Whip Hoyer Discusses GOP Refusal to Compromise on Spending Deal on NBC's Today Show

See video
Transcript: 

steny Hoyer of maryland is the house minority whip. congressman, good morning.

deal or no deal?

how is it going down?

no deal yet unfortunately. we have a history, a pattern of the republicans taking control and shutting down the government as they did in 1995. it hasn't happened since then, even when we had disagreements wen george bush and the democratic congress. it's not an alternative we ought to be taking. i think we're very close. we have come 70% of the way in terms of dollars. that's a long way to go in terms of trying to reach compromise. now as the president and harry reid pointed out, there are social issues which the republicans are holding hostage the government.

my understanding is the real focus is on issues like limiting funding for planned parenthood. how is that resolved? and does it derail compromise?

the president has indicated, as george bush did, his predecessor, that he would not sign bills contrary to the policies he believed the american public elected him to carry out. he was elected overwhelmingly as president of the united states. the republicans have taken the house of representatives, one-third of the government. when we were in the house we compromised. we understood the president could veto and i would hope the republicans would make that same understanding. after all, this debate began about bringing down deficits, bringing down numbers and cutting spending. we have come 70% of the way. i think that the agreement on numbers is close. we ought to make those agreements on numbers. as governor daniels said, we ought to fight the social issues on another bill.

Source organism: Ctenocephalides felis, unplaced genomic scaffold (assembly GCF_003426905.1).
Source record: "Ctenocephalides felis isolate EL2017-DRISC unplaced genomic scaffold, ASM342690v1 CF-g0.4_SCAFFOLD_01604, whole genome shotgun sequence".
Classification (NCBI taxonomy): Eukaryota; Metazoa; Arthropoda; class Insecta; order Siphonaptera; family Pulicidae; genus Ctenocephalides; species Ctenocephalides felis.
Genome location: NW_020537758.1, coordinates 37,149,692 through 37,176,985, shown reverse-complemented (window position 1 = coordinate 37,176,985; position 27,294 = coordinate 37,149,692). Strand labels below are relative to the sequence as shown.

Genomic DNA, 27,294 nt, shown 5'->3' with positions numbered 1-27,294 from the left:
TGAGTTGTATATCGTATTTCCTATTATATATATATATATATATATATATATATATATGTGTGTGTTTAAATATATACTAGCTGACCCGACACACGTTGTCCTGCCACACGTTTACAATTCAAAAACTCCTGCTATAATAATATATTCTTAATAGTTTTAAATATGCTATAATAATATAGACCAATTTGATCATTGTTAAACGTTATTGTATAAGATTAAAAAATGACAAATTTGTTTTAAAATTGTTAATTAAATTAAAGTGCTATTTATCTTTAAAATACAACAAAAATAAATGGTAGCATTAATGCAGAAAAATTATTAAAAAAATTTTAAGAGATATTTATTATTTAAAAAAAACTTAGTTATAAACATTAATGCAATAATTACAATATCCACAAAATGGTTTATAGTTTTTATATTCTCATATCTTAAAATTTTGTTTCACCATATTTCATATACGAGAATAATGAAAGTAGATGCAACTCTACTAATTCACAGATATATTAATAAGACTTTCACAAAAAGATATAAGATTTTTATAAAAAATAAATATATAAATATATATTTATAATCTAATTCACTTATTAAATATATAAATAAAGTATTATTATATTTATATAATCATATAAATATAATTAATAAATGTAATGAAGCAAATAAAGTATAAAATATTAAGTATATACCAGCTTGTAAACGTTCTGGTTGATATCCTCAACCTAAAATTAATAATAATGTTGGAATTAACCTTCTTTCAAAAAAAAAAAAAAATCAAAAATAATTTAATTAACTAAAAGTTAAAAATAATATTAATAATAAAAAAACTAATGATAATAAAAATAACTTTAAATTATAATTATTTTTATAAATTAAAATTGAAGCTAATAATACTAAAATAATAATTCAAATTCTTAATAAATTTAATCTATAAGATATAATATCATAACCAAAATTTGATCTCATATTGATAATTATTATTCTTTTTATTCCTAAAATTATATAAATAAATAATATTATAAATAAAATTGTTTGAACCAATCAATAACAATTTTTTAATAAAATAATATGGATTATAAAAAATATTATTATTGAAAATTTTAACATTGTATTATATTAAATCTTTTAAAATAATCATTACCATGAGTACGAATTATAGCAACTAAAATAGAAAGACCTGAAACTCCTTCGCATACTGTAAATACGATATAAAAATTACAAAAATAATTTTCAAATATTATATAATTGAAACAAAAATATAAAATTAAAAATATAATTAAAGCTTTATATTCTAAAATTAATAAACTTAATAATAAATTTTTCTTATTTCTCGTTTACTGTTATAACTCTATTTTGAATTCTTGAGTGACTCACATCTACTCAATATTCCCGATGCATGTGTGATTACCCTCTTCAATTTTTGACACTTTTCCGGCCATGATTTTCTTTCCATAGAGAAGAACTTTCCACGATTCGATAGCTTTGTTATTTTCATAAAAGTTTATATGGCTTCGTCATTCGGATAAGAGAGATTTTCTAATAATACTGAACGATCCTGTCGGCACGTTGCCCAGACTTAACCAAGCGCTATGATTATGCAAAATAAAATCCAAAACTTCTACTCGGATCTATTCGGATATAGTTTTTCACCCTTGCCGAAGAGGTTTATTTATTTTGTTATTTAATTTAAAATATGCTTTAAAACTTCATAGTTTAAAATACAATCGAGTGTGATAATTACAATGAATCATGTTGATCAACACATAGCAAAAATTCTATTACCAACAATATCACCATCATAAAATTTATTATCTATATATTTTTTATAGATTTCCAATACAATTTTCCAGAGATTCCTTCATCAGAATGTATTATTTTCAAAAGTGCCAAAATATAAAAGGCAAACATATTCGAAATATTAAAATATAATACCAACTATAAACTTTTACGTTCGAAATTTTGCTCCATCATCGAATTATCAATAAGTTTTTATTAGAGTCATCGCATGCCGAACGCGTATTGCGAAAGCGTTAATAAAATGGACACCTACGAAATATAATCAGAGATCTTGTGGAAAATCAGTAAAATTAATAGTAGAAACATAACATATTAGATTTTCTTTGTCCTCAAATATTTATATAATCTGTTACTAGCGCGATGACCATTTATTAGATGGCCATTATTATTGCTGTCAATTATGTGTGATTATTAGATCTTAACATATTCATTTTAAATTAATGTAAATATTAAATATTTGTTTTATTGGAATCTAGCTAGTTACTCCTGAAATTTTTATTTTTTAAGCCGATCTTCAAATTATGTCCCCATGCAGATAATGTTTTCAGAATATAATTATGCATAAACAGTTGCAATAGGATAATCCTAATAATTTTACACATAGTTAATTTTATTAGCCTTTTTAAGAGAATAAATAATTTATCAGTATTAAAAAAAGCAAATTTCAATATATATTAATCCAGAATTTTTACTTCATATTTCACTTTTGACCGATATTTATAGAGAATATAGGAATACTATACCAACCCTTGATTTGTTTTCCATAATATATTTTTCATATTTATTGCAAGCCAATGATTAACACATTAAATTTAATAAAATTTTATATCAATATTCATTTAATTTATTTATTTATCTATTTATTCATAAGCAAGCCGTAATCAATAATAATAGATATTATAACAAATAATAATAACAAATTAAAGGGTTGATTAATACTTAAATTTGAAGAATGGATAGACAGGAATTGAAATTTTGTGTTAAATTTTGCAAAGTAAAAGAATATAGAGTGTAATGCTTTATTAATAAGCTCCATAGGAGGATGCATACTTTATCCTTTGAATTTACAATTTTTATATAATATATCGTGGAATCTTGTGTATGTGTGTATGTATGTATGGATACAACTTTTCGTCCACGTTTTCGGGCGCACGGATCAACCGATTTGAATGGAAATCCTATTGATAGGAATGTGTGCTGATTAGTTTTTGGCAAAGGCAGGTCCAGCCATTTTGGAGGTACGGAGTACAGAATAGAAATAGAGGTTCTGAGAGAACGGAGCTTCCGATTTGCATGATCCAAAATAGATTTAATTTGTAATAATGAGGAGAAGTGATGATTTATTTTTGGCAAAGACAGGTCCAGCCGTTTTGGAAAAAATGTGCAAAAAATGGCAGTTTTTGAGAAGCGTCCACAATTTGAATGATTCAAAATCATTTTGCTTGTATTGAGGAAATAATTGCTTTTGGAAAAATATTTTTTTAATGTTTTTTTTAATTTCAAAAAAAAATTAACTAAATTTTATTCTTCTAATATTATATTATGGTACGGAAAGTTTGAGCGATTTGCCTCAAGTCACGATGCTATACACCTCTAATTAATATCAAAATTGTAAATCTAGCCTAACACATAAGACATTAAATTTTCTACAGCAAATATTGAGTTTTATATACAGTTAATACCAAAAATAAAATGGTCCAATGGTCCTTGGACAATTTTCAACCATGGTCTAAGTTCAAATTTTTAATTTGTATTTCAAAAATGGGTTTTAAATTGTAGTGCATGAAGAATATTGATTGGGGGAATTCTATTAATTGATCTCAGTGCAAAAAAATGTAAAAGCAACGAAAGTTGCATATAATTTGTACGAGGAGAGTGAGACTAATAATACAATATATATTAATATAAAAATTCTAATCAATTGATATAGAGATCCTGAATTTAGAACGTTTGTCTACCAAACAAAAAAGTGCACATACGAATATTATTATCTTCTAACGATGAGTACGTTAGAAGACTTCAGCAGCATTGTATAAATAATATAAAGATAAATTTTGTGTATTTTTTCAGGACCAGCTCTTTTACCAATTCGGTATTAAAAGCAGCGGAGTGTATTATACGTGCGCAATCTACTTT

you know it takes two sides to shut down a government. aren't you embarrassed by this?

i am embarrassed by this. i'm not sure it takes two sides. it takes one side prepared to demand 100% and if the other side doesn't lay down and totally give up then they will shut down the government. they know we don't want to shut down the government so they think they can hold hostage things we don't agree with but that we will cave in order to keep the government running which we want to do.

look at the wall street journal poll in terms of who gets the blame. republicans, certainly more than democrats. as a democratic leader i wonder whether part of the strategy is to cast republicans as extremists and ultimately get a lot more of a winning political hand for the democrats through this process.

i think the republicans are doing that to themselves frankly. i don't think we have to cast them in that light. they are casting themselves in that light with the tea party coming to town and demanding they either get 100% or shut down the government. last night the founder of the tea party, one of the tea parties, said if boehner came out with $99 billion that would not be enough. $100le billion is what they wanted and nothing less. you can't negotiate on the basis that one side gets 100% and the other side gets zero.

just seconds left. should you get paid if there is a government shutdown?

i think we ought not to get paid. of course the constitution says you can't have your salary diminished so people can't threaten one another for votes on that basis. the fact is we should not -- we should keep government doing not just for the federal employees but for the millions of businesses people's families that will be adversely affected and the hit the economy will take by shutting down government. this is not a good strategy. taking us to the brink is not appropriate, particularly when we have agreed, the president agreed come 70% of the way toward what the republican position was on cutting spending.

we'll be watching. thank you very much.

thank you, david.